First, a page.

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I’m an occasional volunteer with Global Gardens. This summer I had an opportunity to bring a group of artists to the garden. We were delighted to be welcomed on a gardening Wednesday to see the site and share lunch.

The visit was part of a week-long Professional Development Lab with National Theatre Wales. Provocatively titled ‘‘Who Gives A F**k about Polar Bears’, this particular lab was devised to help artists making work about environment and climate change get away from their everyday, reflect on their practice and share experience and ideas with others. We were a group of four and each had the task of curating a day of learning.

I focussed my day around manifestos. I’m interested in how people work with principles and intention to guide practice and create change. I selected four sites in Cardiff that I thought were manifesting positive change, and selected a manifesto for each that reflected how that site had been created.

I began my day at the National Museum Wales Urban Meadow on Park Place. We observed the pollinator habitat that had been created there and read from Rachel Carson’s environmental manifesto Silent Spring. We discussed the importance of science and science communication for biodiversity, the importance of habitat, and the ways in which human expectations of the environment can be at odds with what is needed for healthy biodiversity.

The second site was around the alleyways and allotment sites in the Heath. We discussed an urban fruit harvesting project (Abundance) in Sheffield that transforms how people perceive and use fruit in the city by picking and distributing surplus from a range of back gardens and semi-public spaces. We looked at the principles that inform this practice, and the handbook that the group created to help share their experiences with others (The Abundance Handbook).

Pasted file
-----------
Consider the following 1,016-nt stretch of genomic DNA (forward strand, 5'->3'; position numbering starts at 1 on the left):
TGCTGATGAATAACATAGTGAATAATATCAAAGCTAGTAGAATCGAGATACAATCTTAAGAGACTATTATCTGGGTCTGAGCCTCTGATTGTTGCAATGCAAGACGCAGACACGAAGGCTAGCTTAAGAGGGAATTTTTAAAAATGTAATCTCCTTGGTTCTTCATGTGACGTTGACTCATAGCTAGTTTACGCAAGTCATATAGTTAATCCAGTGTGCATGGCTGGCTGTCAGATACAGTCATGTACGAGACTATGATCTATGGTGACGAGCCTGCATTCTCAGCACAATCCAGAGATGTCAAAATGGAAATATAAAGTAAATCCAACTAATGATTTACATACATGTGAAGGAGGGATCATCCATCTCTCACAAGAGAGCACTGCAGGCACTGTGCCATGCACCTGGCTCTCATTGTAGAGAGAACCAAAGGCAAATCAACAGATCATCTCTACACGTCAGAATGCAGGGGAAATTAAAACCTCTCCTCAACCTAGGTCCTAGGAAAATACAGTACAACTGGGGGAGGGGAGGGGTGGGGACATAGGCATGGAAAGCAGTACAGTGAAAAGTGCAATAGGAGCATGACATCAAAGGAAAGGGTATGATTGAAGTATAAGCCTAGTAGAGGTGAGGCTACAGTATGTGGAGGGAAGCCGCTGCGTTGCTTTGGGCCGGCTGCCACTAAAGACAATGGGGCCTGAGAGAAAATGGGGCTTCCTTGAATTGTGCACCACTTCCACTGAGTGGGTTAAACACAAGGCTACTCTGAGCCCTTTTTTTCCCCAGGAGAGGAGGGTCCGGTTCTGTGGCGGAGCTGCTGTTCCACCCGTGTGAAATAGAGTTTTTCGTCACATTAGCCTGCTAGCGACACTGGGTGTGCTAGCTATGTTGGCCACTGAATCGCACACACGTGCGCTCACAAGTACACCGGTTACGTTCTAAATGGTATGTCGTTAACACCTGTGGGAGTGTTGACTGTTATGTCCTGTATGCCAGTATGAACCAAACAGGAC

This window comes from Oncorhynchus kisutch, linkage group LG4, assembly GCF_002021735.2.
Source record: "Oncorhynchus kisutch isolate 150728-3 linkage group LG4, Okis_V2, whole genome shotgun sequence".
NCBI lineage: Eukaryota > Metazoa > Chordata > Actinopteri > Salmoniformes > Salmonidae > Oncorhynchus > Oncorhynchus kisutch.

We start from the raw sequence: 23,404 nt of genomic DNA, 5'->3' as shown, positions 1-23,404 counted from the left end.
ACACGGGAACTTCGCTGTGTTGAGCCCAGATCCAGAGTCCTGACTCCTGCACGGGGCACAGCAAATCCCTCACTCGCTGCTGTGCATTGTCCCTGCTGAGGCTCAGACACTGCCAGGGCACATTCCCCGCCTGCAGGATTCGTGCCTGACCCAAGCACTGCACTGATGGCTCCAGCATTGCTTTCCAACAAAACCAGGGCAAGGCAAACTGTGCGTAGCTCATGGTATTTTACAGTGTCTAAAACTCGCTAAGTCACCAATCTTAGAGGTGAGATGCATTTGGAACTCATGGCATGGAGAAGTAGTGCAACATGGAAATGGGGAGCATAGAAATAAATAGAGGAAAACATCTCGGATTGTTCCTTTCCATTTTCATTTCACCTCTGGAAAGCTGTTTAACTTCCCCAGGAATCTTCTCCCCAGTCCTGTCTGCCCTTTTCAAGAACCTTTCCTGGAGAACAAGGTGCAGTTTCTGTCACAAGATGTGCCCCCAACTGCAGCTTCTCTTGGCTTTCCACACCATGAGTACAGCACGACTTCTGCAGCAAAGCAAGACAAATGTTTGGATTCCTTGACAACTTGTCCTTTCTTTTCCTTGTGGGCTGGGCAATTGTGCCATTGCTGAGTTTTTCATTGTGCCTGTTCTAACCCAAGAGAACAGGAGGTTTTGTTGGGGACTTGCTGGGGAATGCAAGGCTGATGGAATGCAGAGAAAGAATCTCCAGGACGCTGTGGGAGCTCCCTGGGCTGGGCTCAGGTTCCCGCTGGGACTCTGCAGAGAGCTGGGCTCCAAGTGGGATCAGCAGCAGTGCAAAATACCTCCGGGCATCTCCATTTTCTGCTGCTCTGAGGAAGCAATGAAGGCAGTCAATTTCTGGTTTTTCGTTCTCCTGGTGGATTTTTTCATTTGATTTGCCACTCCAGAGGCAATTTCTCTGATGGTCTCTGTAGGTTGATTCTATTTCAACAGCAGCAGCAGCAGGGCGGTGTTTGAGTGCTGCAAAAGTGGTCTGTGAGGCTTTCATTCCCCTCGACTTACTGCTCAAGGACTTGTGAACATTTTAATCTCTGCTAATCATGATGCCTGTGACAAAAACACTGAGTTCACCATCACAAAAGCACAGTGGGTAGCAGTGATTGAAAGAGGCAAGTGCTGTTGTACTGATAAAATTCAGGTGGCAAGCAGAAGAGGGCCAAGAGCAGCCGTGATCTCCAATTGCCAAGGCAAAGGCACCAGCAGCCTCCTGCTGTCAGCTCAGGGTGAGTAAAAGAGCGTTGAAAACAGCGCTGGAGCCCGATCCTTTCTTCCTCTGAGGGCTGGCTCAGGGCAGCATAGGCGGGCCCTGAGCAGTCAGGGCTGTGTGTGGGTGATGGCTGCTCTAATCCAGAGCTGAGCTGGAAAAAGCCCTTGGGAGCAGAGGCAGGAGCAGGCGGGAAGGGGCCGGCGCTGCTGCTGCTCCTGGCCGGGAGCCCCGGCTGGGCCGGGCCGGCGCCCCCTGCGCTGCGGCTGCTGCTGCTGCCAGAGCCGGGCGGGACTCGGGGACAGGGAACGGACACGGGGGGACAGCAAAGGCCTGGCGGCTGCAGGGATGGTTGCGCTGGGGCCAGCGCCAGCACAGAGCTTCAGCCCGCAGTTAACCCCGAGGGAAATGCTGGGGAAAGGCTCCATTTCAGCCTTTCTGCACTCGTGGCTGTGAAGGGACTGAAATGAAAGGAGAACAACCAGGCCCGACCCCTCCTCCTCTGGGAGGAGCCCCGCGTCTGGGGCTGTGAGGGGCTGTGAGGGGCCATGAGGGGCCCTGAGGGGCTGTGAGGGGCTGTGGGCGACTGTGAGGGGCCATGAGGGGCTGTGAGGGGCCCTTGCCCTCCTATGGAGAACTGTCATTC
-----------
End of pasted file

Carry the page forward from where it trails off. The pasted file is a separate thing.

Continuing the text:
The third site we visited was Global Gardens. I wanted to bring people to see how principles from permaculture, organic growing, and biodynamics infused the space with particular forms and practices. Aware of the exclusivism that can exist around some forms of environmentalism, I was keen to highlight a space where inclusivity was not only possible, but where integration was actively encouraged as a fundamental driver of the project. I also wanted us to spend time in a space that was creative and generative but not necessarily directly related to theatre. We were lucky enough to be able to visit on a group gardening day, and shared a lovely lunch and interesting conversation with volunteers.

We then found a cafe and wrote our own manifestos, reflecting on the experience of what we had seen, smelt, touched, tasted and heard, and considering what intentions we wanted to take to our practices.

The rest of the week took us to woodlands outside Cardiff, the coast, Bute Park, and finally a day of discussion and sharing at WMC. In terms of the intention of the Lab I think it is a great way to enable artists and practitioners to reconsider what they do, how they talk about it, and where they might go with it next, together or individually. A rare creative treat that as far as I know is unique to National Theatre Wales, and which I am very grateful for.

Overall, the week was a challenge to consider what I thought was important to share of sites in Cardiff that were manifesting change, and also how to select important environmental manifestos. I am inspired and heat-warmed by having good examples to chose from. In terms of outcomes from the week, we left inspired and certain that connections from what we had shared will come. I know that it has certainly got me thinking harder about how arts practices overlap with environmental activism and how arts and academia can support and inform each other. Thank you for having and inspiring us, Global Gardens.

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